Rial has been depreciated in the past months against the U.S. dollar and was quoted at 42,050 to the greenback at Tehran's free foreign exchange market on Sunday. In fact, rial depreciation has a negative correlation with economic growth. During the past years, rial depreciated much less than the inflation rate thanks to oil revenues which enabled policymakers to stabilize the exchange market during the years of rampant inflation. But how far can the government continue the trend to restrict the amplitude of misalignment on the exchange rate? The question remains unanswered.

Keeping all above in mind, it is worth noting that, Iran has been under draconian sanctions for years and major part of its potentials and capacities has been left unexploited. As of the implementation of its nuclear deal in January 2016, however, the country has taken a breath and could reach a positive economic growth. Even if the growth is not tangible in people’s lives or the number of created jobs is less than the unemployed workforce, the achievements should not be downgraded.  

Accordingly, to make the obtained economic growth tangible in Iranians’ lives, especially low-income earners, it is a must for the government to maintain its developing trend in the upcoming years, via supporting production and uprooting unemployment. The government should focus on renovation of industrial units, developing knowledge-based economy and shifting from dependency on oil revenues to non-oil income. Oil revenues should be injected to production sector to lubricate economy wheels instead of being spent on current expenditures.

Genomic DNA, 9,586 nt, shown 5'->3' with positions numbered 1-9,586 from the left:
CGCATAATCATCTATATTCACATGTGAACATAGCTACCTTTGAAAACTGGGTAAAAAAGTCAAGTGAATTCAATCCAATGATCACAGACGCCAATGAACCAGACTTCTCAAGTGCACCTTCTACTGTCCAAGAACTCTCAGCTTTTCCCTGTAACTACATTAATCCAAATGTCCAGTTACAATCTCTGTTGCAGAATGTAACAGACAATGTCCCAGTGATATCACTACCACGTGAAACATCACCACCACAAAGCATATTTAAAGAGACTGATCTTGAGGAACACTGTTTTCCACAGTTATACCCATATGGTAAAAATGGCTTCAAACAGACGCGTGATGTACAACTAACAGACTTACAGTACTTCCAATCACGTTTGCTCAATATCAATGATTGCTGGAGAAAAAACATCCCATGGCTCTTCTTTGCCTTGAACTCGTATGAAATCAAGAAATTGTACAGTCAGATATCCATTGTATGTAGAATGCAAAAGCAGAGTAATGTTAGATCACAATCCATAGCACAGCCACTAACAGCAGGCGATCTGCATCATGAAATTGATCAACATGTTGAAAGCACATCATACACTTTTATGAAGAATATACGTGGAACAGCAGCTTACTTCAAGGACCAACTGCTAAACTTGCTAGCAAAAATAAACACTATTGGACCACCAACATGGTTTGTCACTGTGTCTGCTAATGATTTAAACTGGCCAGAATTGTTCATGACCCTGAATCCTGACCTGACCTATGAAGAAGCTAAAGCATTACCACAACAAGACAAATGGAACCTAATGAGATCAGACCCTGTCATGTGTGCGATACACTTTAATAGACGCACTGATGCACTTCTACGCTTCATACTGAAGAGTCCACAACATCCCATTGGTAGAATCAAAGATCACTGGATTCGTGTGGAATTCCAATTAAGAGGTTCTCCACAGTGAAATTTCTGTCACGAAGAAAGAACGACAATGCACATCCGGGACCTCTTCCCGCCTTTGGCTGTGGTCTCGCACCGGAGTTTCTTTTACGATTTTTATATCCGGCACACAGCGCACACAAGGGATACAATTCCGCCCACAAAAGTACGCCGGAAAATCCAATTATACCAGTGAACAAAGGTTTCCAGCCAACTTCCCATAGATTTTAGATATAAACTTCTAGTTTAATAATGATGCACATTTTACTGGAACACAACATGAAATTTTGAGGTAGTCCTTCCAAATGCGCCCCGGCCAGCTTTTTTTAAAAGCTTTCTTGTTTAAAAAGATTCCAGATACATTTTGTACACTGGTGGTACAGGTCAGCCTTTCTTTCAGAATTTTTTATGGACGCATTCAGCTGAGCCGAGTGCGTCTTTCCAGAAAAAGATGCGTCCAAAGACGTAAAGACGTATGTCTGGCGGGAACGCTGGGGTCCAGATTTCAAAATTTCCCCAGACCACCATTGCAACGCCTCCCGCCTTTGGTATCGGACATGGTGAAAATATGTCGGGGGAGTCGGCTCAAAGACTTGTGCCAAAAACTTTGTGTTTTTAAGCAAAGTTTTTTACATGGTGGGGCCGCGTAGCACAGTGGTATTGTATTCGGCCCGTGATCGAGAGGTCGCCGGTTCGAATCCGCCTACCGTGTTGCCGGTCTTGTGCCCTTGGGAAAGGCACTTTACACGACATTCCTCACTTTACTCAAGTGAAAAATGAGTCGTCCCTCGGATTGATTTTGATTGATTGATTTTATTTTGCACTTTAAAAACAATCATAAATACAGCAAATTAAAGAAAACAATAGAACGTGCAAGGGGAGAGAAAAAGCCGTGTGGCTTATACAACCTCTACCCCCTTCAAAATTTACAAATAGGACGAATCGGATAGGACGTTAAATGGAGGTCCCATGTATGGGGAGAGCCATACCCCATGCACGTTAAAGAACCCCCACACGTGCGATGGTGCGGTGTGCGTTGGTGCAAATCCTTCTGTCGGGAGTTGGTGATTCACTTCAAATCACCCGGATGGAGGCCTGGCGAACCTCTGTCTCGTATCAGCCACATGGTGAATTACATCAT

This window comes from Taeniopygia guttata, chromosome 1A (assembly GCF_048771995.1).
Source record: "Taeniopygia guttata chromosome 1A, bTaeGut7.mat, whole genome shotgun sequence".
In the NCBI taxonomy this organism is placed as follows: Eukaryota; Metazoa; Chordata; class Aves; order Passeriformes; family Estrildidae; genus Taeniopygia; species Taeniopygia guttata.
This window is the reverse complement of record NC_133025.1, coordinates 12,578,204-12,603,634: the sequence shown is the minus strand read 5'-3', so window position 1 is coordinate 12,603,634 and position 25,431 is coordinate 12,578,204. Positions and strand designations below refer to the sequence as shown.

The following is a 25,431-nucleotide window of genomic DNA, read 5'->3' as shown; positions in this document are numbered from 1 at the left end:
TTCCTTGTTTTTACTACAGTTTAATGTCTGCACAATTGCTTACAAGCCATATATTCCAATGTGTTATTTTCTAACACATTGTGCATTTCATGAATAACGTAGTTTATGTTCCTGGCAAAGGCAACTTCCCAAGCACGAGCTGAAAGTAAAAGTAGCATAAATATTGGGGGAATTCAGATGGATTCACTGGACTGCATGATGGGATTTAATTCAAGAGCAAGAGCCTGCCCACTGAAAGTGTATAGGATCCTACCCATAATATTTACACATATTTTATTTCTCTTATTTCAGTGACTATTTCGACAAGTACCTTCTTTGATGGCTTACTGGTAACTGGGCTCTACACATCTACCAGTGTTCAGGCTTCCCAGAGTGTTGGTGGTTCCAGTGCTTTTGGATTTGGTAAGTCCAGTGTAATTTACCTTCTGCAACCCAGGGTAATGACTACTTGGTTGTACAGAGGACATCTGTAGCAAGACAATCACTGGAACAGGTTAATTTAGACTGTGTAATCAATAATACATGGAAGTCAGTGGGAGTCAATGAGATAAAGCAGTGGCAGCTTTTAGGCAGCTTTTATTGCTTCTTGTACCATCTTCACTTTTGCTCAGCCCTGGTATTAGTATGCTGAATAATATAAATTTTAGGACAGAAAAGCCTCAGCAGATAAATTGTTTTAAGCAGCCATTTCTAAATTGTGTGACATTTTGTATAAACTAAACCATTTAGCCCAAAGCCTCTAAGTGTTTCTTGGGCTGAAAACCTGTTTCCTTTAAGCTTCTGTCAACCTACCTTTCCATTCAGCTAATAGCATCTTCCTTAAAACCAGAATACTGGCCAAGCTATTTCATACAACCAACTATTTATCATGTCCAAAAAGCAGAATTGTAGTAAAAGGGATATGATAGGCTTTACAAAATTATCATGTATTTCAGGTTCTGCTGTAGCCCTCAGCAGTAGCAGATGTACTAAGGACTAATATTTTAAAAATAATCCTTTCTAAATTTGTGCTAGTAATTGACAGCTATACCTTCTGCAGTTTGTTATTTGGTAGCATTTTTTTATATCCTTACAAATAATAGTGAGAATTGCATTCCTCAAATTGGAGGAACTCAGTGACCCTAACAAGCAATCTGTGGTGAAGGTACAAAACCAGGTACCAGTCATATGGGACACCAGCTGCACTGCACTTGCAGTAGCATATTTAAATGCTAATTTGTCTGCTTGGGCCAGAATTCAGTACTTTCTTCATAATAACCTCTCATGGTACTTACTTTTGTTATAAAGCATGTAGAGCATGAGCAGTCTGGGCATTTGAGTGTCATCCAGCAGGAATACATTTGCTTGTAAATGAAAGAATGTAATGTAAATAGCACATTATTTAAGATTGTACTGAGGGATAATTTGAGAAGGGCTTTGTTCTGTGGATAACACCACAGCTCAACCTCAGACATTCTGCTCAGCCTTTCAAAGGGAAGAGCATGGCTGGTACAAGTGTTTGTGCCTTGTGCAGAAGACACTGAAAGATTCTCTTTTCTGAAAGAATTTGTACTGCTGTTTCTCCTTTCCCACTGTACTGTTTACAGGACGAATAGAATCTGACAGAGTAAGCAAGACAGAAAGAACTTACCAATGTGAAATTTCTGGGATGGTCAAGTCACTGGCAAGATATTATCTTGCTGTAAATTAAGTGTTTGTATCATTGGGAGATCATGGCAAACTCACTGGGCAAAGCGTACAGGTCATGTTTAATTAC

And the most important of all, the government should not overtly rely on the obtained statistical figures as its major achievements, since regarding the current economic conditions of Iranians, which will mistakenly suggest public opinion that the government is exaggerating about its achievements and opens the way for opponents to scrutinize it for its measures.

HJ/MA